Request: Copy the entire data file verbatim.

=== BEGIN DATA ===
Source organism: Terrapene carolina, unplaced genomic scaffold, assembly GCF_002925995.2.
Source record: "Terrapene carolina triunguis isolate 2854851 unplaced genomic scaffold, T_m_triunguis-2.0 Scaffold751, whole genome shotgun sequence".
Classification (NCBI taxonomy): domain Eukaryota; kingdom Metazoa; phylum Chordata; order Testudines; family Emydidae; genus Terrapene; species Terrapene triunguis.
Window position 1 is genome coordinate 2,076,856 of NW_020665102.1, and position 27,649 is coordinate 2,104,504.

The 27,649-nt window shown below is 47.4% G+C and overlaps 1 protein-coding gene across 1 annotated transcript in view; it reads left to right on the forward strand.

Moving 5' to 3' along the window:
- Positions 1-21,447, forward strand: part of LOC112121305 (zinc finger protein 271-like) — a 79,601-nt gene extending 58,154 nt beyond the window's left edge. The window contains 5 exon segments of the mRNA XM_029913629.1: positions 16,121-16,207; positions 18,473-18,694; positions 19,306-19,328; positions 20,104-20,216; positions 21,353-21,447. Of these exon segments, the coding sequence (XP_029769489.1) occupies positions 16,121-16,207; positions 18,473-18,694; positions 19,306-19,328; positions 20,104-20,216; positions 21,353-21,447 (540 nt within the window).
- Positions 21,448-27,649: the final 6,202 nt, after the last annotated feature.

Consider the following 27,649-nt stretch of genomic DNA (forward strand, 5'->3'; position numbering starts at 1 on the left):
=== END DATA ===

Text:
Source organism: Terrapene carolina, unplaced genomic scaffold, assembly GCF_002925995.2.
Source record: "Terrapene carolina triunguis isolate 2854851 unplaced genomic scaffold, T_m_triunguis-2.0 Scaffold751, whole genome shotgun sequence".
Classification (NCBI taxonomy): domain Eukaryota; kingdom Metazoa; phylum Chordata; order Testudines; family Emydidae; genus Terrapene; species Terrapene triunguis.
Window position 1 is genome coordinate 2,076,856 of NW_020665102.1, and position 27,649 is coordinate 2,104,504.

The 27,649-nt window shown below is 47.4% G+C and overlaps 1 protein-coding gene across 1 annotated transcript in view; it reads left to right on the forward strand.

Moving 5' to 3' along the window:
- Positions 1-21,447, forward strand: part of LOC112121305 (zinc finger protein 271-like) — a 79,601-nt gene extending 58,154 nt beyond the window's left edge. The window contains 5 exon segments of the mRNA XM_029913629.1: positions 16,121-16,207; positions 18,473-18,694; positions 19,306-19,328; positions 20,104-20,216; positions 21,353-21,447. Of these exon segments, the coding sequence (XP_029769489.1) occupies positions 16,121-16,207; positions 18,473-18,694; positions 19,306-19,328; positions 20,104-20,216; positions 21,353-21,447 (540 nt within the window).
- Positions 21,448-27,649: the final 6,202 nt, after the last annotated feature.

Consider the following 27,649-nt stretch of genomic DNA (forward strand, 5'->3'; position numbering starts at 1 on the left):